War Medals of a WWII Pilot Sold at Auction

Ronald Berry was a Spitfire pilot who won several war medals flying with the 603rd squadron during WWII. He flew well over four hundred missions during his career as an airmen for the British Royal Air Force, and was highly decorated as the result of his efforts. Now, his war medals have gone under the hammer and managed to fetch over one hundred and forty thousand British pounds.

The air commodore was only twenty-three years of age at the time he flew with his squadron. He managed to bring down at least ten enemy planes on his own while also helping to destroy another half a dozen. Among the numerous war medals he received were the CBE and Distinguished Service Order. Aside from the confirmed kills which helped him to win these medals, he also damaged an additional nine planes while potentially having brought down another eight. Altogether, he impacted about thirty-three planes, and those are just the ones on record, the BBC News reports.

Three of his confirmed kills were German Messerschmitt 109s that he took down within twenty-four hours of each other. This was in the very first year of WWII, and it won him the Distinguished Flying Cross and Bar. This is one of the more valuable of the war medals he received for his efforts. He also helped to play a role in the Battle of Britain, in which the Royal Air Force lost over one thousand planes but brought down nearly two thousand of the Germans’.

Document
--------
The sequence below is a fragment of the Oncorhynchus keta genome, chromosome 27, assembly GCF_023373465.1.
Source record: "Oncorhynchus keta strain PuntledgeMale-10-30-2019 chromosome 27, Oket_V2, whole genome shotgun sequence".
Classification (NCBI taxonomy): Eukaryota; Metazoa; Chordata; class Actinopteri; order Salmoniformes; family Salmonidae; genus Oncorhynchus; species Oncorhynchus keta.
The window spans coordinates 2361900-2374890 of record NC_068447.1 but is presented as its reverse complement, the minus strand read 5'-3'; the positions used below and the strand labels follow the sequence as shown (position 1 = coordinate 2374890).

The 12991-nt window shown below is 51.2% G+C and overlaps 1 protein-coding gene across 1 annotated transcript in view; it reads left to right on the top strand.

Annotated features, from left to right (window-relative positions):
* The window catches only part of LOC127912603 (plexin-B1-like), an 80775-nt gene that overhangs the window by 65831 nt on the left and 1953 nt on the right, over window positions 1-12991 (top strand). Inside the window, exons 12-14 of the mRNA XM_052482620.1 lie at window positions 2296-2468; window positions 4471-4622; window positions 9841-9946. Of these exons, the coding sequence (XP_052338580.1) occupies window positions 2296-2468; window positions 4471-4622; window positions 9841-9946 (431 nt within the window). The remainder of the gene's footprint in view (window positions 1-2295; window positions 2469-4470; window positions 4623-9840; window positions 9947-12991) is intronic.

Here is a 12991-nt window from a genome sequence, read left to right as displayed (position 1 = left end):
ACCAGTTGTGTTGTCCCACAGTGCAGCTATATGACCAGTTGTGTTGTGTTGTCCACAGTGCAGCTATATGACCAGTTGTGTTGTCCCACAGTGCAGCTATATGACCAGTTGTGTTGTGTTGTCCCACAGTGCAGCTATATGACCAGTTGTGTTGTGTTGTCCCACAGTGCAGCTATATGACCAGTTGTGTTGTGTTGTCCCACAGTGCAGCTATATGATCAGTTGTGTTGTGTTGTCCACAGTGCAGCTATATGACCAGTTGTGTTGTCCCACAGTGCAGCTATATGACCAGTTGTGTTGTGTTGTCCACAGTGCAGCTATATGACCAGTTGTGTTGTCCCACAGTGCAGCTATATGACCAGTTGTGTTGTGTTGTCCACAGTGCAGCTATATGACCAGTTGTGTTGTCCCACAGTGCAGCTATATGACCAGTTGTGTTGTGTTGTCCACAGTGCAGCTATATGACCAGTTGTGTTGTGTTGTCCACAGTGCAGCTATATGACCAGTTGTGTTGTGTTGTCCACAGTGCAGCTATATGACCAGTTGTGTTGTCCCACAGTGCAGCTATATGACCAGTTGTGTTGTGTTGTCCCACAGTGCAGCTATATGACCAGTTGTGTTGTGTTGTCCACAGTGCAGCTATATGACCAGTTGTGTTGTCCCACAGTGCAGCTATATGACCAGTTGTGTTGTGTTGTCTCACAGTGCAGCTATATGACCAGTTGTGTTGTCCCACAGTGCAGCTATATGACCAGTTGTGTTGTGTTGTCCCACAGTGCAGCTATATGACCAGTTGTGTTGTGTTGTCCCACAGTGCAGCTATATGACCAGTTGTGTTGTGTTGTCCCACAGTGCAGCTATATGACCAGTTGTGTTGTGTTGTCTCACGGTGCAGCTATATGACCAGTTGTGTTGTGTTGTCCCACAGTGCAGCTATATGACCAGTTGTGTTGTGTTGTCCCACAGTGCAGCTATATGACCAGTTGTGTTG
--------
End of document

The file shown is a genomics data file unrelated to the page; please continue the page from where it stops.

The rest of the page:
Auctioneers were not surprised that Berry’s awards went for such a high bid, as they had expected them to be a top item at auction. They were sold as a lot rather than individually, though the bidder who won the items is unknown. The war medals went for £144,000 altogether, which includes a £24,000 commission charge. It is unknown whether or not the buyer collects such items or even if they are a British citizen.

The war medals of Air Commodore Ronald Berry managed to win nearly one hundred and fifty pounds at auction, and there were only about nine of them or so. There is no telling how much might be won from even larger lots. Since the winning bidder is unknown, their plans for Berry’s war medals cannot be assessed. That means there is no telling at this juncture whether or not the awards will ever appear on exhibit somewhere.

Ian Harvey

Ian Harvey is one of the authors writing for WAR HISTORY ONLINE